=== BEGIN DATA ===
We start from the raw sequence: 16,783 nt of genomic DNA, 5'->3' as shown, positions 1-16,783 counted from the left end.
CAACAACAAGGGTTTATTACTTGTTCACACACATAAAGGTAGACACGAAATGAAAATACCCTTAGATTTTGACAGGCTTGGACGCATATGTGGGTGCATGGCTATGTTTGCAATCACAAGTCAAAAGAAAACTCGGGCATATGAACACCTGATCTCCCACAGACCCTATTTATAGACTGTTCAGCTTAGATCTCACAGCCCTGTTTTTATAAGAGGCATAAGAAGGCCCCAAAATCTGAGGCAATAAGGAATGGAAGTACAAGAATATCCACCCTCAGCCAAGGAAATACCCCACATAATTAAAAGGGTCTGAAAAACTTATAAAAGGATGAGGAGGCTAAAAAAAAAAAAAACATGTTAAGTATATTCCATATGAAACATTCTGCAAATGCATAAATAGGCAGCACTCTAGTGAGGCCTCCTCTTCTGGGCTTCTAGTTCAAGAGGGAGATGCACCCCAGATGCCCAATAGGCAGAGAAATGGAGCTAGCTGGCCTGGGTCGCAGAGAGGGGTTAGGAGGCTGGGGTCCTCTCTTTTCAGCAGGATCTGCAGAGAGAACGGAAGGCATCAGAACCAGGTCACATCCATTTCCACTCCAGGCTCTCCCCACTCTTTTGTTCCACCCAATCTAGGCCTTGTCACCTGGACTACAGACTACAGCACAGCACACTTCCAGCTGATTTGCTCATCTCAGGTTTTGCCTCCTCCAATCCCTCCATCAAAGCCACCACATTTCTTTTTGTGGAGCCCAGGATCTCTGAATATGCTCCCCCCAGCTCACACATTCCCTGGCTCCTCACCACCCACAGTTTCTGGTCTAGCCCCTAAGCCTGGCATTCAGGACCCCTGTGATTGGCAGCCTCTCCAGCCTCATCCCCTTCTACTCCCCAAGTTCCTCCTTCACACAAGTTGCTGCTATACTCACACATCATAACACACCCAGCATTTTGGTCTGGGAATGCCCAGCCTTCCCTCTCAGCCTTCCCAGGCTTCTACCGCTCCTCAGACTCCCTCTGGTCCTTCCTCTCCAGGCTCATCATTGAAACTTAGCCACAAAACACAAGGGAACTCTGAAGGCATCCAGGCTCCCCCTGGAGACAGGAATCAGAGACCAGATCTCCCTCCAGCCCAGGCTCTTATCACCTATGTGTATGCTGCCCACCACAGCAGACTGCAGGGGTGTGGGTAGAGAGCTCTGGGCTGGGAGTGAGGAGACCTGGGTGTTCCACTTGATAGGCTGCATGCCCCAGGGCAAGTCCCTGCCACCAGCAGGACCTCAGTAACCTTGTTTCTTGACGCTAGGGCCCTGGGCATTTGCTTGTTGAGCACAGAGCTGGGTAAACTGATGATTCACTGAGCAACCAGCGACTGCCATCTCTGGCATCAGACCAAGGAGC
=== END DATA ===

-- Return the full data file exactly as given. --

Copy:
We start from the raw sequence: 16,783 nt of genomic DNA, 5'->3' as shown, positions 1-16,783 counted from the left end.
CAACAACAAGGGTTTATTACTTGTTCACACACATAAAGGTAGACACGAAATGAAAATACCCTTAGATTTTGACAGGCTTGGACGCATATGTGGGTGCATGGCTATGTTTGCAATCACAAGTCAAAAGAAAACTCGGGCATATGAACACCTGATCTCCCACAGACCCTATTTATAGACTGTTCAGCTTAGATCTCACAGCCCTGTTTTTATAAGAGGCATAAGAAGGCCCCAAAATCTGAGGCAATAAGGAATGGAAGTACAAGAATATCCACCCTCAGCCAAGGAAATACCCCACATAATTAAAAGGGTCTGAAAAACTTATAAAAGGATGAGGAGGCTAAAAAAAAAAAAAACATGTTAAGTATATTCCATATGAAACATTCTGCAAATGCATAAATAGGCAGCACTCTAGTGAGGCCTCCTCTTCTGGGCTTCTAGTTCAAGAGGGAGATGCACCCCAGATGCCCAATAGGCAGAGAAATGGAGCTAGCTGGCCTGGGTCGCAGAGAGGGGTTAGGAGGCTGGGGTCCTCTCTTTTCAGCAGGATCTGCAGAGAGAACGGAAGGCATCAGAACCAGGTCACATCCATTTCCACTCCAGGCTCTCCCCACTCTTTTGTTCCACCCAATCTAGGCCTTGTCACCTGGACTACAGACTACAGCACAGCACACTTCCAGCTGATTTGCTCATCTCAGGTTTTGCCTCCTCCAATCCCTCCATCAAAGCCACCACATTTCTTTTTGTGGAGCCCAGGATCTCTGAATATGCTCCCCCCAGCTCACACATTCCCTGGCTCCTCACCACCCACAGTTTCTGGTCTAGCCCCTAAGCCTGGCATTCAGGACCCCTGTGATTGGCAGCCTCTCCAGCCTCATCCCCTTCTACTCCCCAAGTTCCTCCTTCACACAAGTTGCTGCTATACTCACACATCATAACACACCCAGCATTTTGGTCTGGGAATGCCCAGCCTTCCCTCTCAGCCTTCCCAGGCTTCTACCGCTCCTCAGACTCCCTCTGGTCCTTCCTCTCCAGGCTCATCATTGAAACTTAGCCACAAAACACAAGGGAACTCTGAAGGCATCCAGGCTCCCCCTGGAGACAGGAATCAGAGACCAGATCTCCCTCCAGCCCAGGCTCTTATCACCTATGTGTATGCTGCCCACCACAGCAGACTGCAGGGGTGTGGGTAGAGAGCTCTGGGCTGGGAGTGAGGAGACCTGGGTGTTCCACTTGATAGGCTGCATGCCCCAGGGCAAGTCCCTGCCACCAGCAGGACCTCAGTAACCTTGTTTCTTGACGCTAGGGCCCTGGGCATTTGCTTGTTGAGCACAGAGCTGGGTAAACTGATGATTCACTGAGCAACCAGCGACTGCCATCTCTGGCATCAGACCAAGGAGC